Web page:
Eastern cougar, panther, mountain lion, painter – ghost cat… All the names given to what many Virginians believe they have seen roaming various parts of the state. The discussions have been brought back to the forefronts of the internet this week when a man claims to have been attacked by a mountain lion in Virginia, along the Appalachian Trail 30 minutes from Humpback Rock.
The man was treated for his injuries, while investigators look deeper into the situation. As of now, there isn’t much on the internet other than the same stories of the attack. What’s disconcerting to VA Outdoors at this time, is the fact that investigators have looked at the man, and if there were bite marks etc. it should be easy enough to compare those to mountain lion, or bobcats. Either way – the story has gone dark, leading some to believe the Virginia Department of Game & Inland Fisheries is in the midst of another cover up, while others believe it was simply a bobcat.
Either way, these stories pop up, and ignite intense debate about the topic – yet, rarely, no additional information is made available. This not hard to understand given the current media/news cycles – sensationalism and then on to the next topic, with no regard for the final answer. It’s also not uncommon for the casual outdoorsman, or hiker, to confuse a large bobcat with what they thought they saw – both are elusive.
Personally – I have no interest in coming across mountain lions in Virginia – or anywhere else for that matter. Those that know me understand this. These are truly the apex predator in the United States. But they are elusive and solitary creatures. Some might even argue they are as elusive in Virginia as Bigfoot. People that I know and trust have talked about first-hand accounts with large cats believed to be mountain lions – people that I hold a deep respect for.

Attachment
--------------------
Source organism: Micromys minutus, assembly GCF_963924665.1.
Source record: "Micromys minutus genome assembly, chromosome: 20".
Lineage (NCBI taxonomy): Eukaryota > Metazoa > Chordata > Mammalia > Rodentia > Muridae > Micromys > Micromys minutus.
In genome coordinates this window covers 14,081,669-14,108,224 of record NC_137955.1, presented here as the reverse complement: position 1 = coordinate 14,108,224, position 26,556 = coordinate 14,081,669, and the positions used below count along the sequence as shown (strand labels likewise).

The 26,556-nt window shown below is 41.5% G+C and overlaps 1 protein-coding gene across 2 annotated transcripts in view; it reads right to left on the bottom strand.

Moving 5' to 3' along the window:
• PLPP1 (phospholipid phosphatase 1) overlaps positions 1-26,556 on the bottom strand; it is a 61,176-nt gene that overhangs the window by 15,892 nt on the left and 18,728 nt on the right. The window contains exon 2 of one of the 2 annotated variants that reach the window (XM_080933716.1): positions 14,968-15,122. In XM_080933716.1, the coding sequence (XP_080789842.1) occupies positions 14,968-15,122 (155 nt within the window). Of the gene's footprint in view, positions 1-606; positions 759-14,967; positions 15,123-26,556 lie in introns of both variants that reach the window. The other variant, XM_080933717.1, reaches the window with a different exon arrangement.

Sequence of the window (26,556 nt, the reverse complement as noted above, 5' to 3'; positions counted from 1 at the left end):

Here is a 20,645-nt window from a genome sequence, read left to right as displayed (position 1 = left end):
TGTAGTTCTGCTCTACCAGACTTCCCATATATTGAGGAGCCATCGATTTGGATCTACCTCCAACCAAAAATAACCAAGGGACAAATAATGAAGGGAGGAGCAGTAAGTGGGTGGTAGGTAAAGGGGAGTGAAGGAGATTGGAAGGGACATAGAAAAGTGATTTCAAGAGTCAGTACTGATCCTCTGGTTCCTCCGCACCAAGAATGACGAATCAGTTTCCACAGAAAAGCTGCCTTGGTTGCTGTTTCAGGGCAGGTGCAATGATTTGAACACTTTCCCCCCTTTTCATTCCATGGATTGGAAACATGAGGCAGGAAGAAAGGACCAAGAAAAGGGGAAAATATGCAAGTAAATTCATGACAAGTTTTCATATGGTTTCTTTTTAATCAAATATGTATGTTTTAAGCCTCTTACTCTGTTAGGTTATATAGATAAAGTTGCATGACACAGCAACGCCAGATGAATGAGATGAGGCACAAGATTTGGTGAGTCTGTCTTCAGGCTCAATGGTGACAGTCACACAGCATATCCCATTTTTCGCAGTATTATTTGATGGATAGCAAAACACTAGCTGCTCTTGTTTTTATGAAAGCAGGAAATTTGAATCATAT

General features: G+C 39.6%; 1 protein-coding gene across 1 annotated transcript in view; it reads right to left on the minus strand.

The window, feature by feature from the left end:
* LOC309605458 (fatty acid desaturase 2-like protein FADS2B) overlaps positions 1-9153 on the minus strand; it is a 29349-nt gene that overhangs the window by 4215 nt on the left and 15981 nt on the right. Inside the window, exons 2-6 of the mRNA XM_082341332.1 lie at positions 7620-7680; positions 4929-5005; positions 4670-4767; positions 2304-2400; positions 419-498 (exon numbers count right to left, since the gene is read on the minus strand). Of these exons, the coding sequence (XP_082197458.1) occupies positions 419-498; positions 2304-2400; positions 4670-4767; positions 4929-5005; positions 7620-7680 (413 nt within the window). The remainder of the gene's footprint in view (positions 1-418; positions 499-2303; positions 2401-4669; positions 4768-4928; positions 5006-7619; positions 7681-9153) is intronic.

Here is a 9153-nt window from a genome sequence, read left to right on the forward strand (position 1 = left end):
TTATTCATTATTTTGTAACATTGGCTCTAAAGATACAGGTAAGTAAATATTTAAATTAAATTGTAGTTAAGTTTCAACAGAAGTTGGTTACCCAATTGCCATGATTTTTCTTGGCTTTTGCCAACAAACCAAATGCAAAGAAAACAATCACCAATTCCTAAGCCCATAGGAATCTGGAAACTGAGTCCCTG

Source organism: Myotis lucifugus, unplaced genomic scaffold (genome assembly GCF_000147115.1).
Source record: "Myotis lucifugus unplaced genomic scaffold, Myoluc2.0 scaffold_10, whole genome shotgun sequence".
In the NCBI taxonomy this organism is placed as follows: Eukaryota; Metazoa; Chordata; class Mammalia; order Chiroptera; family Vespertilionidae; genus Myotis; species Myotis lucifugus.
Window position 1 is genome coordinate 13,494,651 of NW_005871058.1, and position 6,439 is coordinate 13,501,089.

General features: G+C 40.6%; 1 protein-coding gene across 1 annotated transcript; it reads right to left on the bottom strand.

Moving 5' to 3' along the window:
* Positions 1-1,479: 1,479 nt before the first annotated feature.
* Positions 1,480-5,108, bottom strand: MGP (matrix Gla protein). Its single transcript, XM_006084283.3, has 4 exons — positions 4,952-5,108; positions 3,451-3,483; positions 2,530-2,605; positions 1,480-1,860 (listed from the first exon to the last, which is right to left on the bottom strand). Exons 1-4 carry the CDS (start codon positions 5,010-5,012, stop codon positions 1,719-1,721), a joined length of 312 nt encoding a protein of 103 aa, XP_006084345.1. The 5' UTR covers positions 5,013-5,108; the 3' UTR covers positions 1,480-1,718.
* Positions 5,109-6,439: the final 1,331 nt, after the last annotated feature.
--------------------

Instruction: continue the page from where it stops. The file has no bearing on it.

I believe the conditions are right for mountain lions in Virgina. Virginia has the right habitat and a strong deer population, along with other wild game. In addition, mountain lions have been killed in surrounding states, though the DNA tests prove they were offspring of captive bred cats. What this does show is that somehow, some way, cats are in the woods – regardless of whether these are fully wild animals or not.
Furthering the mystery regarding mountain lions in Virginia is the sheer number of hunters in the woods. With all the hunters in the woods, how come no one has shot and killed one yet? Why haven’t farmers had cattle and other livestock killed – or have they, and just been attributed to coyotes? With the tens of thousands of game cameras in the woods, how come we don’t see proof – serious proof, not pictures that can be traced back to other states via the internet? With all the bear hunters in the woods, how come dogs haven’t treed a mountain lion that has been verified? These are what skeptics, and state biologist will point to, and answers either won’t be found – or won’t be taken seriously.
Whether you believe the state has mountain lions moving back in to the region or not, sportsman will debate this topic until verifiable proof can be seen by all. Until then, check out Cougar Quest for some interesting research and information – http://www.btcent.com/cougarquest.htm – This article was written by Brian Barry, owner of VA-Outdoors.com